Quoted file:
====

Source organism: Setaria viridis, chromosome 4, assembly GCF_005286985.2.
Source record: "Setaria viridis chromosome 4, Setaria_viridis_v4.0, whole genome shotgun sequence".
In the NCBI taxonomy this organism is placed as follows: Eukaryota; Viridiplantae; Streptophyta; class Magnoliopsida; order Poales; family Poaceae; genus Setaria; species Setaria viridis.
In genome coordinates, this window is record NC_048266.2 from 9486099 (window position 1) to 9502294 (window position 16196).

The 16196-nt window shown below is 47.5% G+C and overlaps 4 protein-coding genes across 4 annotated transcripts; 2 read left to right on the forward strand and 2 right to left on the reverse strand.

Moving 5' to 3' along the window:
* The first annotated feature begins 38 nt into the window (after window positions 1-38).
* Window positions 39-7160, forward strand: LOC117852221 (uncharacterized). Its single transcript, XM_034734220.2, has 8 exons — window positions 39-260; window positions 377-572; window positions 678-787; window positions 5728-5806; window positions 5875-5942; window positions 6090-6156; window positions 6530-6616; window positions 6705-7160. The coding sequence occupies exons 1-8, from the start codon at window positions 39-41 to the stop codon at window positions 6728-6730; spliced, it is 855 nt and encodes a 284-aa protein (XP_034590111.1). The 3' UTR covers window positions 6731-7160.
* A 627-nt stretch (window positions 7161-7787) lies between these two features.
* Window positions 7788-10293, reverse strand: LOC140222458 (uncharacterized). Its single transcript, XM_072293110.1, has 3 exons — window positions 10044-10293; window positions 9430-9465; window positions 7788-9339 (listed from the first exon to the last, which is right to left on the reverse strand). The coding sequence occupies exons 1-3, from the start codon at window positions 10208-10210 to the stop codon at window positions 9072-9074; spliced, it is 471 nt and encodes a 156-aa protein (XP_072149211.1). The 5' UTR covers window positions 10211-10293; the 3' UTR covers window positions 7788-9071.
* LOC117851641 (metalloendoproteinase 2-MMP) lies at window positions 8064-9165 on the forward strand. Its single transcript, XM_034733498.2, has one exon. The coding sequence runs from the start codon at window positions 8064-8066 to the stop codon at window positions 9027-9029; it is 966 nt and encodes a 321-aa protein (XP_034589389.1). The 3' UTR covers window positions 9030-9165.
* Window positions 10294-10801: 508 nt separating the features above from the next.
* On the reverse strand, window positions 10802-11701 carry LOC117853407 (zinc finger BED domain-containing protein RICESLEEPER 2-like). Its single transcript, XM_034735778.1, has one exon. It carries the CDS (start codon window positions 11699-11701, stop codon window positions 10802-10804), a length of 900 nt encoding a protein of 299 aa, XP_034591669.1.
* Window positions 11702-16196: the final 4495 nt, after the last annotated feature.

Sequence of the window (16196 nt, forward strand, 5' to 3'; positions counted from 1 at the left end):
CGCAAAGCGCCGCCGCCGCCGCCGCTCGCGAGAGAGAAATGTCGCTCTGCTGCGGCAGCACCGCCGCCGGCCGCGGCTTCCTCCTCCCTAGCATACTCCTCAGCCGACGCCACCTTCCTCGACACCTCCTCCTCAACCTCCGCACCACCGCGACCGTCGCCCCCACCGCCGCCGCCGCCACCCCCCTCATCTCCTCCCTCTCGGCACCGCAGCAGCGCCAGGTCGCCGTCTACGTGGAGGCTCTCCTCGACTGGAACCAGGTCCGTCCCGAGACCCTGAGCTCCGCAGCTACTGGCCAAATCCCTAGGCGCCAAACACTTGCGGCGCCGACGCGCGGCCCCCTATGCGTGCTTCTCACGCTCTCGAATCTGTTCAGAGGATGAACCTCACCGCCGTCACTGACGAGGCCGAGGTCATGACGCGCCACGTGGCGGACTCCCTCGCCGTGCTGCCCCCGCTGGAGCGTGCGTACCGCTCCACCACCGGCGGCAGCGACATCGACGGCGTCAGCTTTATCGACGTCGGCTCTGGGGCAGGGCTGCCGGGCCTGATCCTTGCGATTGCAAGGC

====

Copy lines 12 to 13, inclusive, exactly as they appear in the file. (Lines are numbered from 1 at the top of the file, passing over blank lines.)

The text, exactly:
* Window positions 10294-10801: 508 nt separating the features above from the next.
* On the reverse strand, window positions 10802-11701 carry LOC117853407 (zinc finger BED domain-containing protein RICESLEEPER 2-like). Its single transcript, XM_034735778.1, has one exon. It carries the CDS (start codon window positions 11699-11701, stop codon window positions 10802-10804), a length of 900 nt encoding a protein of 299 aa, XP_034591669.1.